Dharmic Organisations seek redress on hateful tweets by Prof. Priyamvada Gopal, University of Cambridge

Several UK-based Hindu and other Dharmic organisations have issued a joint letter in response to Twitter activity by Professor Priyamvada Gopal of Cambridge University. They have expressed concerns about the implications of Professor Gopal’s statements under relevant criminal law and discrimination law.

The letter has gone out to the Cambridge University, Cambridgeshire Constabulary, the Office for Students, and the Equalities and Human Rights Commission, pointing out the legal implications of Professor Gopal’s statements and asking for details about action that they have taken or will take under their respective competences.

On 24 June 2020 at 10.57 am, Professor Priyamvada Gopal, a Professor at the University of Cambridge, issued a tweet which may constitute a hate crime on grounds of race (caste) and religion. The tweet in question reads as follows:

“I’m from a Brahmin family. That makes me a Brahmin. I will say this too then, since Brahmins are the whites of India. Brahmin lives don’t matter– not as *Brahmin& lives. Abolish Brahmins and the upper castes.” That tweet was followed by another offending one at 10.59 am on the same date from the same person stating: “For those at the back: I’m a Brahmin. My Brahmin life does not matter/ Abolish Brahmin-ness.”

These tweets are arguably motivated by hatred of Brahmins and other upper castes, and those from a Hindu background more generally, they are demeaning towards those deemed Brahmins, upper castes and Hindus, they lower people deemed to belong to these categories in the eyes of other persons, and they encourage discrimination, hate, harassment and hate crimes against people identified as such.

They can arguably fall under statutory provisions covering race (caste)-based and religion-based discrimination and hate crimes.

Religion is a recognised part of the anti-discrimination law and the criminal law offences set out below. Caste is recognised as being part of race/ethnicity since the leading case law of Tirkey v Chandhok, in which the EHRC acted as intervenor, and expressly so in the CPS’s Racist and Religious Hate Crime – Prosecution Guidance.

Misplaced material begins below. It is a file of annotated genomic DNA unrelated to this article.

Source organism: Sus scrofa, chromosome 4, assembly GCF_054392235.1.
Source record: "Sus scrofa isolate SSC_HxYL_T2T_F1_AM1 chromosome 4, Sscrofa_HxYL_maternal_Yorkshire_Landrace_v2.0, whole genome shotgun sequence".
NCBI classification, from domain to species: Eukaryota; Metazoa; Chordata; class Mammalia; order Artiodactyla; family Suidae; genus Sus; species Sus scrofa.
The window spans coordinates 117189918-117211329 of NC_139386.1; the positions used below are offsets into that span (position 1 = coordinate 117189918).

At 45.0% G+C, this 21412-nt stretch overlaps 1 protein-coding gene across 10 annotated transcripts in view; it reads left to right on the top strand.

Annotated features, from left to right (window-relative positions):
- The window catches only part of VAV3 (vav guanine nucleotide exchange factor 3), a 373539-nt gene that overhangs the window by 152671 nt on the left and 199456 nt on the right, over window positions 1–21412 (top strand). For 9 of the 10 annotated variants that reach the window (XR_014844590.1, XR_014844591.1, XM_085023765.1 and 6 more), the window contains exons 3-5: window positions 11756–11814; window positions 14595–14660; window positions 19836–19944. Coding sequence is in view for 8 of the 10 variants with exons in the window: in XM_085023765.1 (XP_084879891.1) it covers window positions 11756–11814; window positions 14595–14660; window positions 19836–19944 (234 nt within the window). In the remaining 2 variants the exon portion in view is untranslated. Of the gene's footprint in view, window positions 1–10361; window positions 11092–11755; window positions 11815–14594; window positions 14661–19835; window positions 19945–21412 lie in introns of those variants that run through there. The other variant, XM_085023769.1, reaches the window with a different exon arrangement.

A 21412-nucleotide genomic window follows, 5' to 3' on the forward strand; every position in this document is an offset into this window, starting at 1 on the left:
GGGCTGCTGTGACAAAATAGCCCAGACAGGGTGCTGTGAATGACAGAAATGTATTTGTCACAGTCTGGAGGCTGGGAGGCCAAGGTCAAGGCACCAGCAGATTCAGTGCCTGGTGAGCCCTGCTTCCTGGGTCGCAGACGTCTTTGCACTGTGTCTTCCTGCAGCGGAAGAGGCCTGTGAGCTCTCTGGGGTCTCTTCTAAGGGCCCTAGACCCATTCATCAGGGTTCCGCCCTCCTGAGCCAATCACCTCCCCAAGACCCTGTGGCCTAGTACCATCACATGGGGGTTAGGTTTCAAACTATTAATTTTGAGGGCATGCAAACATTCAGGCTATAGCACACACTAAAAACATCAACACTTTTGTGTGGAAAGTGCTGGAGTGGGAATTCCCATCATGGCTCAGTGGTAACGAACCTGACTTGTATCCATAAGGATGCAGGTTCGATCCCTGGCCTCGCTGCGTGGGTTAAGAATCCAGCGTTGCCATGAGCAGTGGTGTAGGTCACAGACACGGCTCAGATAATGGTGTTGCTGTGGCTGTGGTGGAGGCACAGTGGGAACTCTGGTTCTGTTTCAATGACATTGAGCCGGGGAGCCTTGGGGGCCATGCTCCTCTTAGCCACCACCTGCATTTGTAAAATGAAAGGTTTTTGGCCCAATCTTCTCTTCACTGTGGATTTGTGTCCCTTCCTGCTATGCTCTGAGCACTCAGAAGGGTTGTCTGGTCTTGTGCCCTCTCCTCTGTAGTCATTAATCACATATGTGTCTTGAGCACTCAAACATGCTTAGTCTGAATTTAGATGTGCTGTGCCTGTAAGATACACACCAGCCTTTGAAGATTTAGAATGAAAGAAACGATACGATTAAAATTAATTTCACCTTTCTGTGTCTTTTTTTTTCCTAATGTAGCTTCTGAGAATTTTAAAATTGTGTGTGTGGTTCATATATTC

Furthermore, Cambridge University may have breached the Equality Act 2010 for having declared support for Professor Gopal’s actions and for having supported and been complicit in creating an environment in which the following particular provisions (as well as others) of the Equality Act 2010 may have been breached: various subsections of sections 29, 39, 40, 91, 92, 93, and 149.

The University of Cambridge may have further contributed to these breaches by failing to institute disciplinary proceedings against Professor Gopal and instead declaring its support for her on grounds that she was merely expressing her freedom to speak.

The tweets in question may also constitute criminal offences under various criminal law provisions as follows:

  • Malicious Communications Act 1988 for being grossly indecent, aggravated on grounds of race (caste) and religion.
  • Communications Act 2003, section 127, aggravated on grounds of race (caste) and religion.
  • Serious Crime Act 2007, sections 44 to 46, aggravated on grounds of race (caste) and religion.
  • Public Order Act 1986, sections 4A (intentional harassment, alarm or distress), 5 (harassment, alarm or distress), 18 (use of threatening, abusive or insulting words or behaviour or display of written material to stir up racial (caste) hatred), 19 (publishing or distributing written material which is threatening, abusive or insulting intending to stir up racial (caste) hatred or likely to stir up racial (caste) hatred), 29B (use of threatening words or behaviour or displaying written material which is threatening intending to stir up religious hatred), 29C (publishing or distributing written material which is threatening with intent to stir up religious hatred).

The International Convention on the Elimination of All Forms of Racial Discrimination (1965) is considered by the United Nations Committee on the Elimination of Racial Discrimination to include caste and it informs CPS decisions. The Racist and Religious Hate Crime – Prosecution Guidance now recognises caste and religion as a consideration for prosecution of hate crimes.

List of signatory organisations:

Organisation City
Anti Caste Legislation Committee Leicester
British Hindu Voice Leicester
Dharma Sewa Purvapaksha Leicester
Federation of Hindu Priest (UK) Leicester
Gujarati Arya Association Leicester
Hindutva Abhiyan London
Indian Community Centre N.I. Belfast
ISSO Shree Swaminarayan Temple -Cardiff Cardiff
Jain Animal Sanctuary Croydon
Jain Samaj Europe Leicester
Jalaram Bal Vikas Leicester
Jalaram Mandir Leicester Leicester
Kashmiri Pandits Cultural Society London
Shree Prajapati Samaj Leicester Leicester
Shree Sanatan Seva Samaj Hindu Mandir Luton
Shree Shakti Mandir Leicester
The Leicestershire Braham Samaj Leicester
Vrajdham Haveli Harrow
Vrajdham Haveli Leicester
Young Indian Vegetarians Croydon

(Featured image source)


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